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Sunday, October 10, 2010

Humidor Etiquette

Retail walk-in humidors must be rigorously maintained. Their temperature, humidity, air quality, and sanitary standards must be perfectly kept to preserve the cigars and protect the customers that smoke them. People walking in and out of retail walk-in humidors bring germs, dirt, and debris into the environment, so many steps must be followed to protect the cigars. Firstly, Tobacconists must regularly dust, sweep, mop, and vacuum their humidors. But it takes both customers’ and Tobacconists’ efforts to maintain the integrity of the cigars in a walk-in. Ultimately, Humidor Etiquette is about following the ‘golden rule’ and doing unto others as you would have done unto you. The following etiquette rules apply to both consumers and Tobacconists who use a retail walk-in humidor.
The natural aromas of a walk-in humidor are a subtle co-mingling of different tobaccos from all over the world. Part of the reason Tobacconists make their walk-ins accessible to customers is so that they can enjoy the smell of aging tobaccos. Lit tobaccos will overwhelm the natural aroma of a walk-in and excessive smoke can taint the flavor of the cigars. Not smoking in a walk-in is part courtesy to the next customer and a way to protect the cigars themselves.

Ultimately, the head of a cigar will enter your mouth, so cigars must be treated with the same care and respect as food. Maintaining clean hands when touching cigars is imperative. It is important for Tobacconists to have sanitary soap and hand sanitizer on hand for personal and customer use. In addition, when inspecting cigars you should only touch the foot and shaft area. Never touch the cigar above the band (head and shoulders) since someone will eventually put that cigar in their mouth.

As consumers, we all have the right to smell the wrapper and foot of a cigar. In fact, that is part of the enjoyment of picking a great cigar. While smelling cigars can be part of the pre-selection process in a walk-in, it must be done in a sanitary and respectful way; as the nose contains germs and mucous that must be kept off cigars. If the cigar is wrapped in cellophane, push the cigar half-way out of the cellophane. Cellophane smells like cellophane so there is no point in sniffing it: when finished, you can push the cigar back in. Whether smelling just the wrapper or the foot of the cigar, always keep the cigar at least one inch from your nose and/or facial hair. One inch is close enough to sample the aroma of the tobacco yet far enough to minimize contamination.
Now that we have covered the proper techniques to touch and smell cigars, we can address the more general process of picking one out. Some customers take the first cigar out from on top of a box, while others like to scrutinize every single cigar. To each his own method; there is no right or wrong. But, when pulling cigars out of a box, one must be very careful not to tear the wrapper or damage the head: in particular, the cigar foot is highly susceptible to damage. If you take cigars out of a box, lay them in a safe place and return them carefully when you have found your perfect cigar.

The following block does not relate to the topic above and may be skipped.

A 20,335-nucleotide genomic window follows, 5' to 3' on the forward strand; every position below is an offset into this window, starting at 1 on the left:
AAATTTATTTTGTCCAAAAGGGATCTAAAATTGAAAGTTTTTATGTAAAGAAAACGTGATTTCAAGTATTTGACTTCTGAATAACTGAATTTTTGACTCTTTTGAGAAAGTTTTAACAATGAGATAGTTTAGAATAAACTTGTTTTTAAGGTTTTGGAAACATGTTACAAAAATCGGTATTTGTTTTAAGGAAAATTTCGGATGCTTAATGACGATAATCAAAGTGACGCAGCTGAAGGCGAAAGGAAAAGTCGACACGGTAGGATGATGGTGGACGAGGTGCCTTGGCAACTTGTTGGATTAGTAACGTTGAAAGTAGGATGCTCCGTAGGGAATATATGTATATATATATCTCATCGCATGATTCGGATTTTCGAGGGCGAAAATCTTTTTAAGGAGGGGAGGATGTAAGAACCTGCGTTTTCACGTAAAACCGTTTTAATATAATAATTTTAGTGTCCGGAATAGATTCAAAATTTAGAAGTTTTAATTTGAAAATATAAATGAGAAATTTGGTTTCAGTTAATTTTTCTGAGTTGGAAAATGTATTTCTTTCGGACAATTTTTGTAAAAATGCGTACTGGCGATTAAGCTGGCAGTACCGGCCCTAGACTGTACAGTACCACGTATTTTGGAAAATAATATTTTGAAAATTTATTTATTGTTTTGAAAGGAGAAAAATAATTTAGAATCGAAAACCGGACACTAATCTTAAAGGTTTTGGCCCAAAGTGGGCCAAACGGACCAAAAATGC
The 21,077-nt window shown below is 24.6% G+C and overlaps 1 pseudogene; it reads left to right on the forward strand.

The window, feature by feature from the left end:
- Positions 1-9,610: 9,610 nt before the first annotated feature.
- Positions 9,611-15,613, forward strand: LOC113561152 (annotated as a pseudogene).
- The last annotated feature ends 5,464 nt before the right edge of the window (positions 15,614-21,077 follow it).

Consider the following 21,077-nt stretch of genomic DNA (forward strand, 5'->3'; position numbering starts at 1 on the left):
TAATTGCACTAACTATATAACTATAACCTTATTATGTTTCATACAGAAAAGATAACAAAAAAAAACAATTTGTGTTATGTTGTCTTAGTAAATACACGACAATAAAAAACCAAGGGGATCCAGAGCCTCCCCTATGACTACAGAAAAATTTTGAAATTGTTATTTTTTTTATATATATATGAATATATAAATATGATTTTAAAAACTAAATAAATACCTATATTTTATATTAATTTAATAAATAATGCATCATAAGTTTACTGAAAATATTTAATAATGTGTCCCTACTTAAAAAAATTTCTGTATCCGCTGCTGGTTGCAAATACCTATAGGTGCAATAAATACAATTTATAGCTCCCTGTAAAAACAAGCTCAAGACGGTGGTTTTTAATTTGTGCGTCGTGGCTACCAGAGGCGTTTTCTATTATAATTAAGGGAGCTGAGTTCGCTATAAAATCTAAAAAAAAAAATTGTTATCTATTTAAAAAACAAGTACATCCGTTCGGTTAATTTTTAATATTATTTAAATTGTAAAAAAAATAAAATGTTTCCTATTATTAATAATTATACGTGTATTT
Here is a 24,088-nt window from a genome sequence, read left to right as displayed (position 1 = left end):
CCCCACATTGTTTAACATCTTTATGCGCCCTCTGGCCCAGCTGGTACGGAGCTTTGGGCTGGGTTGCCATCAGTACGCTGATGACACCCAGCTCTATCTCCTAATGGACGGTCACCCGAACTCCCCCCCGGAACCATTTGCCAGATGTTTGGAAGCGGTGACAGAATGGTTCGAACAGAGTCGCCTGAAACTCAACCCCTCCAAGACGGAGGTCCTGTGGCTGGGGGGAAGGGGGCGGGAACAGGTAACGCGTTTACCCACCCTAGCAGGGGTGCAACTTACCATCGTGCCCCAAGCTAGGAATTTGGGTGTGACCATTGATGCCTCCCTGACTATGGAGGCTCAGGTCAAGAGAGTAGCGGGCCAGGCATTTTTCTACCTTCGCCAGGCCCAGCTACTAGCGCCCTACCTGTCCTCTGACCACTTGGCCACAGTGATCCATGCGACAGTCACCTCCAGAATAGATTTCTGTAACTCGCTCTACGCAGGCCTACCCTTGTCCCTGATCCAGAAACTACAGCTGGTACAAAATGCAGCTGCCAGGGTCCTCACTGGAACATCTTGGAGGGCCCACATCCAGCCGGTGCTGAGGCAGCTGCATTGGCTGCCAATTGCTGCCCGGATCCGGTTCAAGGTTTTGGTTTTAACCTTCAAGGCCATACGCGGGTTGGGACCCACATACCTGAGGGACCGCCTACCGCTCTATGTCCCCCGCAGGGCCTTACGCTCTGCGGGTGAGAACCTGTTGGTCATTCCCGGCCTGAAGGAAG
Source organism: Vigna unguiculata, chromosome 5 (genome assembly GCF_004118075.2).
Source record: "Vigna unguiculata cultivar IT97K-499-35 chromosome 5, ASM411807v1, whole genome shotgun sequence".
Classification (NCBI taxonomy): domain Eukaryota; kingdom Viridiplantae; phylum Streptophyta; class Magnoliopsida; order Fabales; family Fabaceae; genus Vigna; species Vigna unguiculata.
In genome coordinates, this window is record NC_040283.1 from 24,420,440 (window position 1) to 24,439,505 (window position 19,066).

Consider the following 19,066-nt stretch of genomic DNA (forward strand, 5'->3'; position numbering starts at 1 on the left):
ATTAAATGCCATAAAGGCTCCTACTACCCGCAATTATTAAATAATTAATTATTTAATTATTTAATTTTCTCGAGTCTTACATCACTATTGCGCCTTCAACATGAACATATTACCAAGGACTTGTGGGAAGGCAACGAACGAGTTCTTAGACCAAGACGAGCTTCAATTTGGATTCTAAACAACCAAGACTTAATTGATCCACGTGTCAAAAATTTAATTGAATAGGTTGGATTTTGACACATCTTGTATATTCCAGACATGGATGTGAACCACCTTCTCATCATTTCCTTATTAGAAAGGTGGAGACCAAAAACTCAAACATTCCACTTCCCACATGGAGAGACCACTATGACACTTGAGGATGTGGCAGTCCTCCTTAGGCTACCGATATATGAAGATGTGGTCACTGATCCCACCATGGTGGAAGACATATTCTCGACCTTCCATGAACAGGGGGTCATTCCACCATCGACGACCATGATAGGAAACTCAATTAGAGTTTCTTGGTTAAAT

One of the biggest economic challenges for retail Tobacconists with walk-in humidors is minimizing the amount damaged cigars: it is a massive expense unique to our business. While some cigars come damaged from the manufacturers/distributors, most damage occurs because of consumer mishandling. Retail Tobacconists absorb the cost of damaged cigars since they cannot be sold at standard retail margins. If you see damaged cigars in your retail Tobacconist’s walk-in, let them know: they will thank you for it.

Sometimes you take a cigar all the way to the cash register and then decide that you don’t want it – that’s ok. As long as you’re handling the cigar properly, you can return it to the walk-in. When returning a cigar to the humidor, it is always best to place it in the proper box with the head up and cigar band facing forward. This is called “facing” and retail Tobacconists do it every day to honor the brand, cigar maker, and our customers.

Most retail Tobacconists will not allow customers to buy a cigar, take it out of the shop and return it at a later date. Due to cigars’ precise humidification and temperature requirements, plus the fact that they will end up in your mouth, cigars must be treated like perishable food.

OFF THE FLOOR Keeping cigars off the floor is obvious, but it is also important not to place boxes on the floor, either. Placing cigar boxes on the floor contaminates them with the same dirt, debris, and germs that people’s shoes have been tracking in. This piece of humidor etiquette is particularly important for Tobacconists to heed since it is easy to forget when stocking and organizing the walk-in.

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